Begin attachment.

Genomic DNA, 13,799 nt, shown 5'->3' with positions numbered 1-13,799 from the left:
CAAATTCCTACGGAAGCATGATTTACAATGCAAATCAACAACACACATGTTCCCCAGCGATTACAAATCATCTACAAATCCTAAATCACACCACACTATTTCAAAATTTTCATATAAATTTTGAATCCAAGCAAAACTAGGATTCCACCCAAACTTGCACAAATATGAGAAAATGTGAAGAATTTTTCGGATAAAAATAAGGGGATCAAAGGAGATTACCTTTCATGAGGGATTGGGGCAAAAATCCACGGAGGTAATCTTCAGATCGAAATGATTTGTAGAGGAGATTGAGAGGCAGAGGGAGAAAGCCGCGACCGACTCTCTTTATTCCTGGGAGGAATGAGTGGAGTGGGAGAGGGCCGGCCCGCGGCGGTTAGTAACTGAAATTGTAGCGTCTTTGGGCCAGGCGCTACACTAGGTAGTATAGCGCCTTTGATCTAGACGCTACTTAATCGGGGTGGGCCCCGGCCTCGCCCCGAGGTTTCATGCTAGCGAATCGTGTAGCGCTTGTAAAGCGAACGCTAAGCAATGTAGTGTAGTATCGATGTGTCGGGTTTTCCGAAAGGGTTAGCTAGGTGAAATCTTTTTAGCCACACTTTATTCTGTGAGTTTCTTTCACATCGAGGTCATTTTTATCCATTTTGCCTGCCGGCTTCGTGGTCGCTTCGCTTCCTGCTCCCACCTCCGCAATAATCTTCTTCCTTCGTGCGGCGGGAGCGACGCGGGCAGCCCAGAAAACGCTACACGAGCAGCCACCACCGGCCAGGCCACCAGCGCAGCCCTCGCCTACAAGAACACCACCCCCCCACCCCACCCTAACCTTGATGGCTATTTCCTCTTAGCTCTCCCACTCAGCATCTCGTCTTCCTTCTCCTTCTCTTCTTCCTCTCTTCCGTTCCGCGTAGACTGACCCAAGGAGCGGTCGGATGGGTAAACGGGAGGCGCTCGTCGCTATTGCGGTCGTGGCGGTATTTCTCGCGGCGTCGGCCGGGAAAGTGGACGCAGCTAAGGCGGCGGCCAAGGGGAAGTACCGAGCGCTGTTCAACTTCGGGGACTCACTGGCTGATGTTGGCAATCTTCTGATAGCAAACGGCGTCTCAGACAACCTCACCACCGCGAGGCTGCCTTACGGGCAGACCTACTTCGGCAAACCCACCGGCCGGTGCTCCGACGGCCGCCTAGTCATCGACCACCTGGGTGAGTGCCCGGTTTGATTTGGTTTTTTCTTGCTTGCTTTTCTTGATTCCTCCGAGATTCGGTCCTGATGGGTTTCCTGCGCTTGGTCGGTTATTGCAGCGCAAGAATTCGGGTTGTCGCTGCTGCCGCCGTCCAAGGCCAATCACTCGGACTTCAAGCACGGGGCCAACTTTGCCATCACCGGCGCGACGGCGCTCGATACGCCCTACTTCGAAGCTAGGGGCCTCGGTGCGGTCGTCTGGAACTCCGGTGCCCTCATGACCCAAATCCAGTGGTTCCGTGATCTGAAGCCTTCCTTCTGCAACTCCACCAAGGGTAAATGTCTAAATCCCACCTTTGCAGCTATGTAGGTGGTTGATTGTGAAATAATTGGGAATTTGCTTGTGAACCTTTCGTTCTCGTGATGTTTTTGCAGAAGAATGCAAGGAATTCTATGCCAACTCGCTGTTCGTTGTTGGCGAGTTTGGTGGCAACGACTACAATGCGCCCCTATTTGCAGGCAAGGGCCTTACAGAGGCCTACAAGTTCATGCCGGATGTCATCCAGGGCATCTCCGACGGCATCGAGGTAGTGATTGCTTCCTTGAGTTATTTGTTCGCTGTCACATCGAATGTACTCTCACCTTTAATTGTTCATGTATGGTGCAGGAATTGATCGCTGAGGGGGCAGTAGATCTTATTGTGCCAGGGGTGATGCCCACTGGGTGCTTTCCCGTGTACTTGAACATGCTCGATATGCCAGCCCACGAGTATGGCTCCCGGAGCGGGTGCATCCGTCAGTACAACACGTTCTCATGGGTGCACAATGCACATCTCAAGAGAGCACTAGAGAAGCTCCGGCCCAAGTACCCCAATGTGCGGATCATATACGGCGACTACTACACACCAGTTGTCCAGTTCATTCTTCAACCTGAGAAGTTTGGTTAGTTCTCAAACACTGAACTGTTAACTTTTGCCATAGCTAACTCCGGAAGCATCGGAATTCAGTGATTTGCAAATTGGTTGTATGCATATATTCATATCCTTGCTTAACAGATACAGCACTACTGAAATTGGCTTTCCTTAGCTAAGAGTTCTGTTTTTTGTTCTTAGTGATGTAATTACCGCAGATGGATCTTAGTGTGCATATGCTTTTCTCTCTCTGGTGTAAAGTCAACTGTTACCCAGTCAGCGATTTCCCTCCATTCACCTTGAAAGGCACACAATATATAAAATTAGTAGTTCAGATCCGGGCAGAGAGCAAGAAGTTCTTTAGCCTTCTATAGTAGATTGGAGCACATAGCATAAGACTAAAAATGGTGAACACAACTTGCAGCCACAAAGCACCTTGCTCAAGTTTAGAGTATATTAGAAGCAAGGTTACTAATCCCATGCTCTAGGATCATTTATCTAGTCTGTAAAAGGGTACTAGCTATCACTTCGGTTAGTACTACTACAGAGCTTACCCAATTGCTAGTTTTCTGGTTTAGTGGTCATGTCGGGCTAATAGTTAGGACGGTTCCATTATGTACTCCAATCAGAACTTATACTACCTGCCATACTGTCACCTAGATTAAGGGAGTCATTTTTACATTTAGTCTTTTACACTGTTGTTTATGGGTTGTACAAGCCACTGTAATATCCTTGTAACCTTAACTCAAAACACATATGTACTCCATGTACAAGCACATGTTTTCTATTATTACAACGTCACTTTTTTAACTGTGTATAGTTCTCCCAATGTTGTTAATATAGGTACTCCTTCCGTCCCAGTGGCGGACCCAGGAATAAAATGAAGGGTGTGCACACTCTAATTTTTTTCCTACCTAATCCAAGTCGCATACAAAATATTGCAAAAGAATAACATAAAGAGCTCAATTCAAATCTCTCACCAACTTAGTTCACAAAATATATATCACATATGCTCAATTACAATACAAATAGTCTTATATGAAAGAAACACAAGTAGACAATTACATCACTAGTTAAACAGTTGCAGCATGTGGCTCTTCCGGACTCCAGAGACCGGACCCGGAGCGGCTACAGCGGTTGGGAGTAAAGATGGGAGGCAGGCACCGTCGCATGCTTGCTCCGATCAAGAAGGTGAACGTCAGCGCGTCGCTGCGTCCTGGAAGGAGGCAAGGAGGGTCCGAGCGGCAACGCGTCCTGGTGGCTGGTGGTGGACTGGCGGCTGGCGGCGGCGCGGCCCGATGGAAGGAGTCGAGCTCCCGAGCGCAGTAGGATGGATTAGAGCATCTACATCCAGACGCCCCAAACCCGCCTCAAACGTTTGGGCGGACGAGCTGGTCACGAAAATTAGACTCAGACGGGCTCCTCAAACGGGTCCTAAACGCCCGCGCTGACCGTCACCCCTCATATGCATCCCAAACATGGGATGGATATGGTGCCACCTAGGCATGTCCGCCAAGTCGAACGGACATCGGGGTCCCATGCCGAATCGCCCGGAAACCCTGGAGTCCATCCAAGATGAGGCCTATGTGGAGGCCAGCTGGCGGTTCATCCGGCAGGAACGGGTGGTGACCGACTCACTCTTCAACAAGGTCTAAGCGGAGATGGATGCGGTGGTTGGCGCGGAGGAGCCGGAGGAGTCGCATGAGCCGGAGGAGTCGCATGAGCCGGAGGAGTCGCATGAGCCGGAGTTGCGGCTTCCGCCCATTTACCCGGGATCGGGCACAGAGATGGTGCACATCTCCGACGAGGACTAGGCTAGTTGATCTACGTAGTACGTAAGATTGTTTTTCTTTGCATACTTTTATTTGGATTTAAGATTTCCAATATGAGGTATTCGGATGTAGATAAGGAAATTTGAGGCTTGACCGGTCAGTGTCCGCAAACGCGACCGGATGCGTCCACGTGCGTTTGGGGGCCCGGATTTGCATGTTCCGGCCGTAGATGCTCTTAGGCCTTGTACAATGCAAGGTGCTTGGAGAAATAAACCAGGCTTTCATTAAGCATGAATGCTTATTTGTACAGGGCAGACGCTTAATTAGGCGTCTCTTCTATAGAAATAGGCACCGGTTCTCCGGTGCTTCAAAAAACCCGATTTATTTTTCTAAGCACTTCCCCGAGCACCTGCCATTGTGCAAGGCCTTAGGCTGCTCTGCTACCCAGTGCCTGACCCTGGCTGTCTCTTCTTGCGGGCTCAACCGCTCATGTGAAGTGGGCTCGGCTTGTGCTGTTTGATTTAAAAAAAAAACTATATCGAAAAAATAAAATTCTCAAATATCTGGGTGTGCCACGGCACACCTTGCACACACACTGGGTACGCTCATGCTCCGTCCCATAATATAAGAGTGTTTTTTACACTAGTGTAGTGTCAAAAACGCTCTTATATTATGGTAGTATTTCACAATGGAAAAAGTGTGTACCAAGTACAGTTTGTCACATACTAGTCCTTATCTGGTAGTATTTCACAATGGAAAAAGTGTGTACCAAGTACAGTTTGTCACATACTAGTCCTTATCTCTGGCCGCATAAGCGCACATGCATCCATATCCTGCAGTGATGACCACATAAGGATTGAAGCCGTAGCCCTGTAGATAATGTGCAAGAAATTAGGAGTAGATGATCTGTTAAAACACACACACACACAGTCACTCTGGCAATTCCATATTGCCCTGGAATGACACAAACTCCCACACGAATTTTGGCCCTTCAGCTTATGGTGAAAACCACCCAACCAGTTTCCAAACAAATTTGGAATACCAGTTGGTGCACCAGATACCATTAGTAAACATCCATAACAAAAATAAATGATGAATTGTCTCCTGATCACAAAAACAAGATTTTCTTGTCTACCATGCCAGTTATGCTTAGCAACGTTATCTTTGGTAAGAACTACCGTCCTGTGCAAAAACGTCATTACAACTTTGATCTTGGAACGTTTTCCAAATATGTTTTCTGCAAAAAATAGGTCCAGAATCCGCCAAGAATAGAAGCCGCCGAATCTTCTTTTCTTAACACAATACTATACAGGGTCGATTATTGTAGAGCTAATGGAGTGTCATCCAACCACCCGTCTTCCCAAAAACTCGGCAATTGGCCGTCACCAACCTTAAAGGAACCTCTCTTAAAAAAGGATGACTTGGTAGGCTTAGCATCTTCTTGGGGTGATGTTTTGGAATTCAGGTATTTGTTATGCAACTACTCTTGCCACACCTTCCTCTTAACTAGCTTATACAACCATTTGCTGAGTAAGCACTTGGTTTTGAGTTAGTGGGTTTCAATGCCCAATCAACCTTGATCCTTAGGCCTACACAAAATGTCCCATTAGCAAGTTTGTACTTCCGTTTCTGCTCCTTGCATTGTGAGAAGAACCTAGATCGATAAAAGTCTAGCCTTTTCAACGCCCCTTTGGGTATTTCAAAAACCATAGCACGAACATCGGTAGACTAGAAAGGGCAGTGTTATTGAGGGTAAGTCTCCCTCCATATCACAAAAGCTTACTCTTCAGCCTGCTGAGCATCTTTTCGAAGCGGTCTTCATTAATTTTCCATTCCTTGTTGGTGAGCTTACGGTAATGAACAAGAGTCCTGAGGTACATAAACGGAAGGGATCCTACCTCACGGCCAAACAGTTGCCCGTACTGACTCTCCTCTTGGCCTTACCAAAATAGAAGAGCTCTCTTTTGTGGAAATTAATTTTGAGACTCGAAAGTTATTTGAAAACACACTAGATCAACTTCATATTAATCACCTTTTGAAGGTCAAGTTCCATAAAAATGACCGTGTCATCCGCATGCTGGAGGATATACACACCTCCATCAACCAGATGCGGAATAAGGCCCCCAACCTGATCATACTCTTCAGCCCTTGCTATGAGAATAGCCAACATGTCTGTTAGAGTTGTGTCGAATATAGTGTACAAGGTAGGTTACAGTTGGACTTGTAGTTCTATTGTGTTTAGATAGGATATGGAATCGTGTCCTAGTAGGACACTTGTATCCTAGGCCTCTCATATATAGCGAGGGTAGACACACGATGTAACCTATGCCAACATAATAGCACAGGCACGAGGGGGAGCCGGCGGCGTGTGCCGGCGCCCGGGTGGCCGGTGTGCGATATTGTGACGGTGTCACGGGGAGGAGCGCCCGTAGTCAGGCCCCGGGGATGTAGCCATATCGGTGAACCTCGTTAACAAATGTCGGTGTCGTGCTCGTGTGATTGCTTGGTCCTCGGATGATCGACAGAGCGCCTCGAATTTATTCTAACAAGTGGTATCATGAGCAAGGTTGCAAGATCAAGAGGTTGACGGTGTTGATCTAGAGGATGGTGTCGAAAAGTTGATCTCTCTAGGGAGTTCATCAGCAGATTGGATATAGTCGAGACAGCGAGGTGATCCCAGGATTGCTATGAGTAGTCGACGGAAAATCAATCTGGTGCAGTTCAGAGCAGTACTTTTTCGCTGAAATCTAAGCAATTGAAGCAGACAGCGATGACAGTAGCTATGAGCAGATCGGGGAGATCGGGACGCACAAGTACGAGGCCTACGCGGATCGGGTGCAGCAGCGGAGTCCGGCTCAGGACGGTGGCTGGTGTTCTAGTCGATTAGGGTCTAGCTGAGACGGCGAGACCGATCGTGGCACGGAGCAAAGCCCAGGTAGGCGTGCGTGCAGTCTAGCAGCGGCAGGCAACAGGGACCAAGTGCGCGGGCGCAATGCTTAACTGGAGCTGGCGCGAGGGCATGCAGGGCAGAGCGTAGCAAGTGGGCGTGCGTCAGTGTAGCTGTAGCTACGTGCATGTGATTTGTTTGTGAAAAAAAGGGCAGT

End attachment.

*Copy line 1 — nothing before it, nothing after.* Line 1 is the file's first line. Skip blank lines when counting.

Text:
Genomic DNA, 13,799 nt, shown 5'->3' with positions numbered 1-13,799 from the left: